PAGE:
I should probably admit up front that I’ve never seen an episode of the British Office—shameful, I know—even though friends have testified to its genius…and my brother very generously gave me the complete series on DVD. (I’ll watch it one day, Bri, I swear!) Approaching the U.S. version with no preconceptions or expectations, I was immediately taken with its funny, perceptive (often painfully so) depiction of office-park drudgery at Dunder-Mifflin, a midlevel paper company in Scranton, PA. The first season featured just eight half-hour installments, but the second is a full cycle and contains 22 of the most sharply written and acted sitcom episodes in recent memory. (A testament to The Office’s brilliance, the deleted scenes included among the DVD extras are just as stellar as those that made the final cut. So watch them!) As the show skewers Corporate America’s handling of hot-button issues, like sexual harassment, e-mail surveillance, and drug testing, it also keenly mines the awkward, tenuous nature of workday relationships.
Though in this season the possibility of layoffs looms overhead, the biggest threat to the employees are the bumbling antics of branch manager Michael Scott (Steve Carell), who can be hapless, self-deluded, and often cruel, especially to his right-hand man, Dwight (the hilarious Rainn Wilson). On the rare occasion when Scott’s foot isn’t in his mouth, he’s scalding it on the George Foreman grill he keeps by his bed (“I like waking up to the smell of bacon—sue me.”) In Season Two, Scott’s shortcomings were tempered by more endearing traits, like his playfulness, good intentions, and desperate need for approval. Carell is a remarkable comedian, to be sure, but he’s also a truly fine actor, seamlessly merging Scott’s strengths and flaws into a coherent, believable, and ultimately lovable character. And speaking of lovable, let’s not forget The Office’s irresistible, unconsummated romance between receptionist Pam (Jenna Fischer) and salesman Jim (John Krasinski). The surprising, tender finale of Season Two, “Casino Night,” will make you gasp out loud. It might even make your heart ache a little. But that won’t keep you from watching it again and again; it might even be the reason why you do.
Jason Bateman, Jeffrey Tambor, Portia de Rossi, Michael Cera, Will Arnett, Tony Hale, Jessica Walter, David Cross, Alia Shawkat, Ron Howard
“It’s not magic, Michael. It’s an illusion!” Will Arnett says, his lips curling into his faux-pathetic grin, his emphasis placed in all the wrong places, his long thin head drawn in such a way that it should seem menacing, but occurs merely as some absurdist Dadaist painting. He is Gob (pronounced Jobe), one of a cast that is best described as a supergroup of comedy -– and though that term is generally used for music groups like Velvet Underground and the New Pornographers, it is a perfect fit for the comedic genius that was represented in the short-lived, but absolutely brilliant three seasons of Arrested Development. Just listing the principle actors of the series beckons the impossible achievement of creator Mitchell Hurwitz; Jason Bateman, Portia de Rossi, Will Arnett, Michael Cera, David Cross, Jeffrey Tambor, Ron Howard, on and on and on. Every episode was a multilayered in-joke, sending up Hollywood, the audience and themselves. Henry Winkler jumping over a shark, Liza Minelli and her fainting spells, Charlize Theron playing an MRF (Mentally Retarded Female).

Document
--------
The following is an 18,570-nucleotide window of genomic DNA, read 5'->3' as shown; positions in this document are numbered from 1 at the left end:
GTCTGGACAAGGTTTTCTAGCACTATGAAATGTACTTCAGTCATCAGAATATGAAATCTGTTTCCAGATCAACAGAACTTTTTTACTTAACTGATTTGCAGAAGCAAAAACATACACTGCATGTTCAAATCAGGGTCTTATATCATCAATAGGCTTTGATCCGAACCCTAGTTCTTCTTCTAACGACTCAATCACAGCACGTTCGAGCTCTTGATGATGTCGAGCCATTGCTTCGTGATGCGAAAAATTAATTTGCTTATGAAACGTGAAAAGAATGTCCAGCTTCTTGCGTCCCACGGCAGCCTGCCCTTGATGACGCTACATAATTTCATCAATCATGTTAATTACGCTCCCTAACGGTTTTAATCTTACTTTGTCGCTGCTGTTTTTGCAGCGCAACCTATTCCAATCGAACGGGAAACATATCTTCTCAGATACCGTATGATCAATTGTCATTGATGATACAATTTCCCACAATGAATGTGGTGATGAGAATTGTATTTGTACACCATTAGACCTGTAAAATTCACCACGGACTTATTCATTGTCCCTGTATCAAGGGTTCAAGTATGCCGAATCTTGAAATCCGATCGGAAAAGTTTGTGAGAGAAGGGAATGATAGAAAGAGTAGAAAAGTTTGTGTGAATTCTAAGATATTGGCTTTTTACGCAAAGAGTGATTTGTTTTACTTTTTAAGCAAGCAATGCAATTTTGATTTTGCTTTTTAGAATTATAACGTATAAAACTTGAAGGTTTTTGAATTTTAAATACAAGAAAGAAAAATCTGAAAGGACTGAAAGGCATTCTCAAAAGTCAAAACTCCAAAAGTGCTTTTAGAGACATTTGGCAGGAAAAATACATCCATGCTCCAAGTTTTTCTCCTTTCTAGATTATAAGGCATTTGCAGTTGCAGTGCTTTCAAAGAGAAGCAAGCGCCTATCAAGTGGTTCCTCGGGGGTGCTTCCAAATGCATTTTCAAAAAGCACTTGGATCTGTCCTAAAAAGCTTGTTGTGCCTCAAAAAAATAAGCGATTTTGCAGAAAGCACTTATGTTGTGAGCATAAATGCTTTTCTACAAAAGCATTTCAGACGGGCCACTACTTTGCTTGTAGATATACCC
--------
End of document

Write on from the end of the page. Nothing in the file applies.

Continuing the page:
Is it any surprise that the show couldn’t survive past three seasons? It eventually became too much for audiences, too many in-jokes, too much inside humor, sarcasm, self-parody. Eventually, to understand many of the jokes in the third season, you had to have watched every single episode in the first two seasons. Eventually, Arrested Development began parodying the fact that people could no longer follow the show; “Are we relatable now?” Eventually, not only did you have to watch every episode, but you had to read all the news surrounding the show as well. You had to know that HBO was passing on buying the show, but Showtime was in talks -– just to understand central premises of each episode. Rather than turn off longtime fans, though, it sent them into frenzy. The episodes became biblical, or like Dylan’s garbage: We dug through each episode, searching for each inside joke, each possible reference. There are websites dedicated to dissecting every single sentence spoken. Arrested Development was like an éclair, and we sucked the crème from it. Thus the necessity now for the DVDs –- which always sold better than the show did on Network Fox. You can watch and rewatch them, divining each and every instance of humor. And hell, maybe if enough of you buy the DVDs, the show will be revived. And I can stop pining for what is, likely, the funniest television run of all time.
Steven Bochco’s NYPD Blue broke taboos and was instantly shocking and game-changing in the television industry. The rough and honest language, herky-jerky camera movements, abrasive and compulsively rhythmic music, nudity, raw realism and gritty characters were unlike anything ever seen previously on US television. Hill Street Blues may have been the beginning point for this approach and certainly helped set the template, but NYPD Blue is the show that elevated the cop and crime show genre to it’s highest pinnacle. It certainly helped pave the way for later critical favorites like The Shield and The Wire by whetting the appetite of US audiences for a new level of televisual realism.
Dennis Franz’s Andy Sipowicz framed the show from beginning to end. Setting the tone and intent for the series right from its opening episode, Sipowicz was boozing and smoking big-time, assaulted a mobster, slept with a prostitute, got shot, and got put on modified assignment, having to surrender his badge and gun. That’s about as low as a cop can go and that all happened in the first 45 minutes of this ground-breaking series.
As the years went on, Sipowicz ‘s bigotry and anger mellowed as he kicked the booze and got married and had a kid. But Bochco couldn’t let his complicated hero experience too much happiness. Eventually losing almost everything dear to him—his oldest son, his wife, and his partner (Jimmy Smits)—all in the line of duty, Sipowicz labored with heavy ghosts haunting him and old problems and vices constantly threatening and challenging him. Franz’s long tenure in one of the most memorable lead roles in television drama will long be remembered.
Alas, only four seasons of the multiple Emmy Award-winning NYPD Blue are currently available on DVD. That’s quite shameful given the piles of dreck one routinely encounters on the TV on DVD shelves in the world’s big box stores.